Are there any hot keys to move folders up or down through parent folders and subfolders in MacOS?

e.g. In this simple example I want to move File 1234.pdf to Folder A, which would leave Subfolder A empty. Ideally I'll be able to do this using just keyboard. Bonus points: A hotkey to re-select the last selected subfolder (so that I can delete, rename, etc.).

- Folder A
   - Subfolder A
      -File 1234.pdf 
- Folder B
  • 1
    There's no built-in hotkey for that, but you can create such custom file actions with Alfred. Alfred also has built-in hotkeys for selecting the current file and moving it to any folder (using fuzzy matching). Requires the Powerpack though: alfredapp.com/powerpack – slhck Mar 2 '18 at 20:41
  • Try asking here: apple.stackexchange.com – HackSlash Mar 2 '18 at 20:57
  • 1
    @slhck No need to use Alfred. You can create a Finder service with a keyboard shortcut that will do this for you. – CJK Mar 2 '18 at 21:29
  • 1
    @CJK Sure, technically there's no need for it, it's just quite a lot more work :) – slhck Mar 4 '18 at 19:14
  • 1
    @slhck Yup, as I found out. It took me ages to write and test the script in my answer below! 🙂 – CJK Mar 4 '18 at 21:20

I apologise for the delay in getting back to you with my answer. It's been more challenging than I had anticipated.

But it is possible to achieve what you want by creating a service in Automator, which will then become accessible via a keyboard shortcut (hotkey).

You'll need to follow this guide on Making a Systemwide Service.

Start by creating a new service in Automator. It will need to receive files or folders as input, and be made available in Finder.

Add a Run AppleScript action to the workflow. In the text area of that action, the following AppleScript can be copied and pasted:

    use Finder : application "Finder"

    property F_ : missing value -- The previous folder
    property f : missing value -- The files that we moved
    property home : Finder's home as alias

    on run {f, _}
      get its ParentFolderOf:(some item in f)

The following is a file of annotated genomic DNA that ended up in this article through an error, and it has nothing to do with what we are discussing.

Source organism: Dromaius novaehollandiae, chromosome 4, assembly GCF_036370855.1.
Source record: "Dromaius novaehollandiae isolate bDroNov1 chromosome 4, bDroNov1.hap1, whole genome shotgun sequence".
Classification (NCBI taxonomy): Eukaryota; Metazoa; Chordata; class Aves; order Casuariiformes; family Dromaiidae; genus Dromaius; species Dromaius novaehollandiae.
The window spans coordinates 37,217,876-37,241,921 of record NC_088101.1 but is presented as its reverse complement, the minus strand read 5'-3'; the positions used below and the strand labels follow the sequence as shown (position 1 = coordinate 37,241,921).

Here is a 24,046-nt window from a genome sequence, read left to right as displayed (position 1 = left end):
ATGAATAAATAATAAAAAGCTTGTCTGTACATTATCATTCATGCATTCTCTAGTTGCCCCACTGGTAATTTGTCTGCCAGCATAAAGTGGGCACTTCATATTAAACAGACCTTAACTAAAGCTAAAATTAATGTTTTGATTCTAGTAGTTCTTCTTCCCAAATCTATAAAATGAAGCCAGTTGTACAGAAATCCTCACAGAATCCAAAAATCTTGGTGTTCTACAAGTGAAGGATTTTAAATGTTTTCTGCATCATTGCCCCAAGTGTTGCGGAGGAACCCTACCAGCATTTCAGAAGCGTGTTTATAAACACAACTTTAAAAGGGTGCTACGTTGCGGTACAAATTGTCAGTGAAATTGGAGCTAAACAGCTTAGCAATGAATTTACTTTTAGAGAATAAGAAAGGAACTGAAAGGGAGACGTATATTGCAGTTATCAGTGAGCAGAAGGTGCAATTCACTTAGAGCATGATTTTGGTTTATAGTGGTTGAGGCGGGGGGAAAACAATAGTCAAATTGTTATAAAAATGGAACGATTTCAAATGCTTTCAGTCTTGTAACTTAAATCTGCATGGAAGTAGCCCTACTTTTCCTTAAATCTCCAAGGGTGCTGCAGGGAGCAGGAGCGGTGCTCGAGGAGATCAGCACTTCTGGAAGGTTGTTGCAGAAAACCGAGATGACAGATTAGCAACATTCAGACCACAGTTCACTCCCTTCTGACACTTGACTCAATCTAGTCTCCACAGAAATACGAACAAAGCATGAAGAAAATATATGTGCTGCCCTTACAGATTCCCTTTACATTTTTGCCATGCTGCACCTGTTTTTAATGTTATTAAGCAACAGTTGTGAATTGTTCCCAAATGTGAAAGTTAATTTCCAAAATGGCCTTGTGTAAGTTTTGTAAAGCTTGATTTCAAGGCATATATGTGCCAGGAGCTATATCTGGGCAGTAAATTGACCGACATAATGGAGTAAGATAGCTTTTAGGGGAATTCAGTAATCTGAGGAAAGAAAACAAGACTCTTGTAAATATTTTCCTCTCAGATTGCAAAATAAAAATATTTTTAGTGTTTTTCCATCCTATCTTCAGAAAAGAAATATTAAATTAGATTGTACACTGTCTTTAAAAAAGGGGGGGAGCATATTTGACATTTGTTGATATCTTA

set there to the result -- The destination folder, one level up

      -- We won't navigate any higher up the folder tree than
      -- the home folder
      if (its ParentFolderOf:home) is in there then return

      -- Also don't apply this service to other folders that aren't
      -- in the same branch of the folder tree as the home folder
      if (there as text) does not begin with (home as text) then return

      -- The folder we're currently at
      tell Finder to set F_ to ¬
        (the container of some item in f) as alias

      -- Check to ensure there are no files in the destination folder
      -- that risk being overwritten.  If there are, we won't move
      -- the files who share the same name, i.e. only move those that 
      -- are safe to move.
      tell Finder to ¬
        repeat with _g in f
          get name of _g
          set g to [there as text, result] as text
          if not (g exists) then set end of f to _g
          set f to the rest of f
        end repeat

      -- Move the files
      tell Finder ¬
        to set f ¬
        to (move f to there) ¬
        as list as alias list

      -- Reveal them
      reveal f
      activate Finder
    end run

    to ParentFolderOf:(f as alias)
      local f

      set F_ to [f, "::"] as text as alias

      if (f as text) ends with ":" then return F_

      return its ParentFolderOf:F_
    end ParentFolderOf:

Save the service as whatever you like. Automator automatically saves it in the right location (~/Library/Services). I saved mine as "Ascend in Finder".

Next, you have to create a keyboard shortcut. This is done through System Preferences:

Keyboard shortcuts

Under the services list, you'll need to scroll down to the section marked Files and Folders, under which your service name should appear. You can see mine highlighted. I created the shortcut for mine (Ctrl+Up).

Now, every time I select files and/or folders in Finder and press , those files and folders ascend one level up the hierarchy into their parent folder. If I want to move them back, I can press Z to undo the move.

I put a safeguard in so that files and folders wouldn't get moved any higher up the folder tree than your home folder. It's unlikely you'd need to anyway.


If you work in Column view, you can navigate just with the Arrow keys.

For your example, assuming you start with your file selected...

  • Cmd ⌘ C to Copy

  • Left Arrow [this will select subfolder A], so for bonus points...

    • Enter ⌅ will allow you to rename it, or Cmd ⌘ Backspace ⌫ to delete it
      [This will not lose your file currently in the copy buffer]
  • Left Arrow [this will select folder A]*

  • Cmd ⌘ Opt ⌥ V to Move

This is the structure as it appears at the beginning.

enter image description here

and again at the end [after having deleted Subfolder A on our way past]

enter image description here

*Because it doesn't get mentioned anywhere in the answer, at this point the down arrow would select folder B

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